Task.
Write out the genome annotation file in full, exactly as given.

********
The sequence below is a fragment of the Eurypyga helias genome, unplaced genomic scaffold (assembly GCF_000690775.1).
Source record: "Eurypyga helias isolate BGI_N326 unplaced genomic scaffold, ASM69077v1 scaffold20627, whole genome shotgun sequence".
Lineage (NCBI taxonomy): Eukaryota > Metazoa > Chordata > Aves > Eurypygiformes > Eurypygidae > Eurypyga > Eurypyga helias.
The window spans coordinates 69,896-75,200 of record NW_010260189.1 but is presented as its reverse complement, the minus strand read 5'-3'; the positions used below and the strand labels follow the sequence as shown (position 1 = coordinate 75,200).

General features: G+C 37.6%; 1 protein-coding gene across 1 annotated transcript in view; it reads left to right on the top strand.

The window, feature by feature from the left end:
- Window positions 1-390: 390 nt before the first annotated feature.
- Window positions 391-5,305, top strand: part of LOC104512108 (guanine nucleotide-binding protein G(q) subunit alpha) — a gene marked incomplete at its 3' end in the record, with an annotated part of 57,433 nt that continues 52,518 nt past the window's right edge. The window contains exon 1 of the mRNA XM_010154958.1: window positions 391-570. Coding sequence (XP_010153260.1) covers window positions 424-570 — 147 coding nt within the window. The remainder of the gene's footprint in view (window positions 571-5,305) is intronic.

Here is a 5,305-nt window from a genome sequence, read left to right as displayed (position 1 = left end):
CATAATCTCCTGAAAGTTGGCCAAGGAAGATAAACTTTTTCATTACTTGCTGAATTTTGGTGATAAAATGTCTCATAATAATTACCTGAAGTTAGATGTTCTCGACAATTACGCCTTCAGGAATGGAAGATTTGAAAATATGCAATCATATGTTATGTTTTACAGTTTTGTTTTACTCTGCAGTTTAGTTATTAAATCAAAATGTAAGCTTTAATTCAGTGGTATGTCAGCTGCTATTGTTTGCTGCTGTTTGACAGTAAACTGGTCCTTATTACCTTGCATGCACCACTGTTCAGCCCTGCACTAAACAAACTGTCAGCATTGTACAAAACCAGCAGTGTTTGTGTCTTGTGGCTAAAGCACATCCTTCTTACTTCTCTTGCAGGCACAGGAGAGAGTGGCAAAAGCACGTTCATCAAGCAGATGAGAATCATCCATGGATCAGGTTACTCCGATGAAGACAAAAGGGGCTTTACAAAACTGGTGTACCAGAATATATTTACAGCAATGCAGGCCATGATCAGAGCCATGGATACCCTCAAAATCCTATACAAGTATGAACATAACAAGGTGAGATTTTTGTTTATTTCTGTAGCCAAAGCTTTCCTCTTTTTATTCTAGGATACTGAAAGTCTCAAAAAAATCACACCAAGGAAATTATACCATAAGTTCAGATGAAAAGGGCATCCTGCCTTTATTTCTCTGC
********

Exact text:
The sequence below is a fragment of the Eurypyga helias genome, unplaced genomic scaffold (assembly GCF_000690775.1).
Source record: "Eurypyga helias isolate BGI_N326 unplaced genomic scaffold, ASM69077v1 scaffold20627, whole genome shotgun sequence".
Lineage (NCBI taxonomy): Eukaryota > Metazoa > Chordata > Aves > Eurypygiformes > Eurypygidae > Eurypyga > Eurypyga helias.
The window spans coordinates 69,896-75,200 of record NW_010260189.1 but is presented as its reverse complement, the minus strand read 5'-3'; the positions used below and the strand labels follow the sequence as shown (position 1 = coordinate 75,200).

General features: G+C 37.6%; 1 protein-coding gene across 1 annotated transcript in view; it reads left to right on the top strand.

The window, feature by feature from the left end:
- Window positions 1-390: 390 nt before the first annotated feature.
- Window positions 391-5,305, top strand: part of LOC104512108 (guanine nucleotide-binding protein G(q) subunit alpha) — a gene marked incomplete at its 3' end in the record, with an annotated part of 57,433 nt that continues 52,518 nt past the window's right edge. The window contains exon 1 of the mRNA XM_010154958.1: window positions 391-570. Coding sequence (XP_010153260.1) covers window positions 424-570 — 147 coding nt within the window. The remainder of the gene's footprint in view (window positions 571-5,305) is intronic.

Here is a 5,305-nt window from a genome sequence, read left to right as displayed (position 1 = left end):
CATAATCTCCTGAAAGTTGGCCAAGGAAGATAAACTTTTTCATTACTTGCTGAATTTTGGTGATAAAATGTCTCATAATAATTACCTGAAGTTAGATGTTCTCGACAATTACGCCTTCAGGAATGGAAGATTTGAAAATATGCAATCATATGTTATGTTTTACAGTTTTGTTTTACTCTGCAGTTTAGTTATTAAATCAAAATGTAAGCTTTAATTCAGTGGTATGTCAGCTGCTATTGTTTGCTGCTGTTTGACAGTAAACTGGTCCTTATTACCTTGCATGCACCACTGTTCAGCCCTGCACTAAACAAACTGTCAGCATTGTACAAAACCAGCAGTGTTTGTGTCTTGTGGCTAAAGCACATCCTTCTTACTTCTCTTGCAGGCACAGGAGAGAGTGGCAAAAGCACGTTCATCAAGCAGATGAGAATCATCCATGGATCAGGTTACTCCGATGAAGACAAAAGGGGCTTTACAAAACTGGTGTACCAGAATATATTTACAGCAATGCAGGCCATGATCAGAGCCATGGATACCCTCAAAATCCTATACAAGTATGAACATAACAAGGTGAGATTTTTGTTTATTTCTGTAGCCAAAGCTTTCCTCTTTTTATTCTAGGATACTGAAAGTCTCAAAAAAATCACACCAAGGAAATTATACCATAAGTTCAGATGAAAAGGGCATCCTGCCTTTATTTCTCTGC